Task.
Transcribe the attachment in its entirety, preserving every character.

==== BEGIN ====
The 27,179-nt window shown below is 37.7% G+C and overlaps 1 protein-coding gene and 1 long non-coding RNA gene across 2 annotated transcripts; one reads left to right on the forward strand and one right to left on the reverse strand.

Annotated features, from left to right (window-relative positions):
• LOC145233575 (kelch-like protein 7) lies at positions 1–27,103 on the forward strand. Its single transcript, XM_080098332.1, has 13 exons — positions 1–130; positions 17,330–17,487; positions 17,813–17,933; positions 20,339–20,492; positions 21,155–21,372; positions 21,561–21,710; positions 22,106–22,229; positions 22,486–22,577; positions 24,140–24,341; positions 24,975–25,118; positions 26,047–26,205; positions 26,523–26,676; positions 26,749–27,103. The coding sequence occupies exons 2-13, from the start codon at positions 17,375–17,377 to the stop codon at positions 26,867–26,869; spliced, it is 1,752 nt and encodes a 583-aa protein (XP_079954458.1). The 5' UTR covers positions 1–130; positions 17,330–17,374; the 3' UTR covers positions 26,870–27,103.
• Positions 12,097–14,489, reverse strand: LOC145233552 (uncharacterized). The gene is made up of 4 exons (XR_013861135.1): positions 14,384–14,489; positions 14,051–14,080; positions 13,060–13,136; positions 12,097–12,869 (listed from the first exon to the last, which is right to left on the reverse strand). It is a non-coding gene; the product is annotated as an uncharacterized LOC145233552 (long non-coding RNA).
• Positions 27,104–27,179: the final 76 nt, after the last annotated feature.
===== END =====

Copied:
The 27,179-nt window shown below is 37.7% G+C and overlaps 1 protein-coding gene and 1 long non-coding RNA gene across 2 annotated transcripts; one reads left to right on the forward strand and one right to left on the reverse strand.

Annotated features, from left to right (window-relative positions):
• LOC145233575 (kelch-like protein 7) lies at positions 1–27,103 on the forward strand. Its single transcript, XM_080098332.1, has 13 exons — positions 1–130; positions 17,330–17,487; positions 17,813–17,933; positions 20,339–20,492; positions 21,155–21,372; positions 21,561–21,710; positions 22,106–22,229; positions 22,486–22,577; positions 24,140–24,341; positions 24,975–25,118; positions 26,047–26,205; positions 26,523–26,676; positions 26,749–27,103. The coding sequence occupies exons 2-13, from the start codon at positions 17,375–17,377 to the stop codon at positions 26,867–26,869; spliced, it is 1,752 nt and encodes a 583-aa protein (XP_079954458.1). The 5' UTR covers positions 1–130; positions 17,330–17,374; the 3' UTR covers positions 26,870–27,103.
• Positions 12,097–14,489, reverse strand: LOC145233552 (uncharacterized). The gene is made up of 4 exons (XR_013861135.1): positions 14,384–14,489; positions 14,051–14,080; positions 13,060–13,136; positions 12,097–12,869 (listed from the first exon to the last, which is right to left on the reverse strand). It is a non-coding gene; the product is annotated as an uncharacterized LOC145233552 (long non-coding RNA).
• Positions 27,104–27,179: the final 76 nt, after the last annotated feature.